Comedian Larry Miller is a very funny comic actor. It’s too bad he has to get raped by a 12-foot hamster.
Such are the vicissitudes of “Nutty Professor II: The Klumps,” a movie that starts out so simple, yet becomes so convoluted; a movie that is uproariously funny one moment, but sadly pedestrian the next; a movie that has far, far too many flatulence jokes and jokes about old people having sex.
As the film begins, Prof. Sherman Klump (Eddie Murphy), the enormous protagonist of the successful 1996 film to which this is a sequel, is positively schizophrenic with this “Buddy Love” guy. Buddy is Sherman’s uninhibited Id, and Sherman finds himself saying and doing things reminiscent of Buddy’s behavior, which is ruining his relationship with fellow professor Denise (Janet Jackson).
He discovers the cause of the problem is that he has one gene that is abnormal — the Buddy Love gene. He extracts that gene from himself, freeing him of Buddy, but also causing his brain cells to stop working little by little, “Flowers for Algernon”-style. (Coincidentally, the dumber Sherman gets, the dumber the movie gets.)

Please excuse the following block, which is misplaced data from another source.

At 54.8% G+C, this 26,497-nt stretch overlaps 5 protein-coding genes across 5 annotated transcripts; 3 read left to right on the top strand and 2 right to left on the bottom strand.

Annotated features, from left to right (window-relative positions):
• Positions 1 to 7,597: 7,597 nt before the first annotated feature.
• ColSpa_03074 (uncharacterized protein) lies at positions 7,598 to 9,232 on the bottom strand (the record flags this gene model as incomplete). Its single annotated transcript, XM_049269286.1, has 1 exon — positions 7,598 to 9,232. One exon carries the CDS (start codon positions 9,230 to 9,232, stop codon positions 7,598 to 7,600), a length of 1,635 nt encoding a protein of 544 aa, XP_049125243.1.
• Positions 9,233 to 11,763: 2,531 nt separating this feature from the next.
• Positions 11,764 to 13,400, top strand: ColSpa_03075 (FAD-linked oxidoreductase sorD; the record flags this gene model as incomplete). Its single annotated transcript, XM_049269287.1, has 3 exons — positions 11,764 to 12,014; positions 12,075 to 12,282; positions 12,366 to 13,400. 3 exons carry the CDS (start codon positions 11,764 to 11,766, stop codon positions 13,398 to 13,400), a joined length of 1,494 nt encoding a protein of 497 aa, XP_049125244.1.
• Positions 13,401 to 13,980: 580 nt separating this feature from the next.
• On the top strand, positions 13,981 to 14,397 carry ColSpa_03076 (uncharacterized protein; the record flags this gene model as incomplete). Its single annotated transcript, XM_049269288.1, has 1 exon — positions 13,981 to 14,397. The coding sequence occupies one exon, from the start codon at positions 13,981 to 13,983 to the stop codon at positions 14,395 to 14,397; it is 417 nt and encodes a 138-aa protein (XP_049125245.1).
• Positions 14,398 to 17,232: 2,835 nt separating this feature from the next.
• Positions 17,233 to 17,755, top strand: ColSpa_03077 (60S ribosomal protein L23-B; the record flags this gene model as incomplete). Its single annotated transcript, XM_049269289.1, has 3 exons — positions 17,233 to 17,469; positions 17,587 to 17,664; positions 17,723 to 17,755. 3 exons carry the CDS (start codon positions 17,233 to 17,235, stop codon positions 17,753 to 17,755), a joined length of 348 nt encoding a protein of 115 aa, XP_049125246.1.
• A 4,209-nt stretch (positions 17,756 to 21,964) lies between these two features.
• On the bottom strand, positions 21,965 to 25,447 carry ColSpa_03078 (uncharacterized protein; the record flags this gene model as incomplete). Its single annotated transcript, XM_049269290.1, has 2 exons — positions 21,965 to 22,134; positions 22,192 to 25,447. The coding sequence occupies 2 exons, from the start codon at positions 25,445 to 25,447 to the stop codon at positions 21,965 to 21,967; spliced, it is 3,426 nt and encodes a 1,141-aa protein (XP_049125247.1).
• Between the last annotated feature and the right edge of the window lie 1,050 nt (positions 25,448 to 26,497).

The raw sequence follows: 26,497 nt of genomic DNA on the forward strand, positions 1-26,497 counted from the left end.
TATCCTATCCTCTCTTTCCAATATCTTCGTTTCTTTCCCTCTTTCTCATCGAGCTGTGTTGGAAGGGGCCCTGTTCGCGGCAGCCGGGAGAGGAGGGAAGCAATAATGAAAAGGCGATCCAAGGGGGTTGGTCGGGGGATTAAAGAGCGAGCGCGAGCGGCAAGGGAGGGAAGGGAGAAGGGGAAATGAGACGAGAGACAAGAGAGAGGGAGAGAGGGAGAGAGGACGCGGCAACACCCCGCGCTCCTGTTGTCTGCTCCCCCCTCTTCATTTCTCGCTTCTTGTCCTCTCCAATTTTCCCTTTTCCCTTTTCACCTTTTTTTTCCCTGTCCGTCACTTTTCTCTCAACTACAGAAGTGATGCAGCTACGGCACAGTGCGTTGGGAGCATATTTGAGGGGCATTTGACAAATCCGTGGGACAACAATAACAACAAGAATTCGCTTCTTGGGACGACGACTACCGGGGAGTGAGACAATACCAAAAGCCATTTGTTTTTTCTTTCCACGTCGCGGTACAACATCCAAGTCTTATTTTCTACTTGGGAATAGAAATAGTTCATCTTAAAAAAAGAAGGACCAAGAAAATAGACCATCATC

As if that weren’t bad enough, the gene accidentally spills on the floor and is mixed with the dog DNA, causing Buddy Love to come to life in actual, physical form, but with many latent dog characteristics. Now Sherman and Buddy are competing against each other, as both try to sell a formula Sherman has invented that reverses the aging process.
Meanwhile (I told you it was convoluted), Sherman’s dad Cletus, lately impotent and depressed, gets a hold of the potion and finds youth. His wife, Anna, however, wants the regular Cletus back, as the movie attempts to trick us into thinking it has a point about true love or something.
(This is a movie in which a man in a space suit propels himself forward with his Herculean flatulence, and it wants us to take it seriously when it has something smart to say? Forget it.)
As in the first film, Eddie Murphy plays all the adult members of the Klump family, from over-sexed grandma to layabout brother. The special effects truly are amazing, as characters all played by Murphy interact with each other seamlessly. The makeup is flawless, too, and Murphy genuinely knows how to make these people real, from their hand gestures to their manner of speaking.
If only it were funnier! It has bursts of comedy, notably with grandma’s constant bickering with Cletus, and with Larry Miller’s sardonic college dean character. But then it dissolves into irrelevant parodies of “Star Wars,” “2001” and “Armageddon,” not to mention the abundant potty humor.
Gross-out humor can be funny, sure. But it seems oddly out of place in this movie. With such fun characters and so much potential for zippy comedy, turning to gags about a libidinous mutant hamster is a cop-out, as if the filmmakers feared that, in this day and age, you can’t have a successful comedy unless you push the envelope. The film’s moments of TRUE laughter prove otherwise.
C+ (; )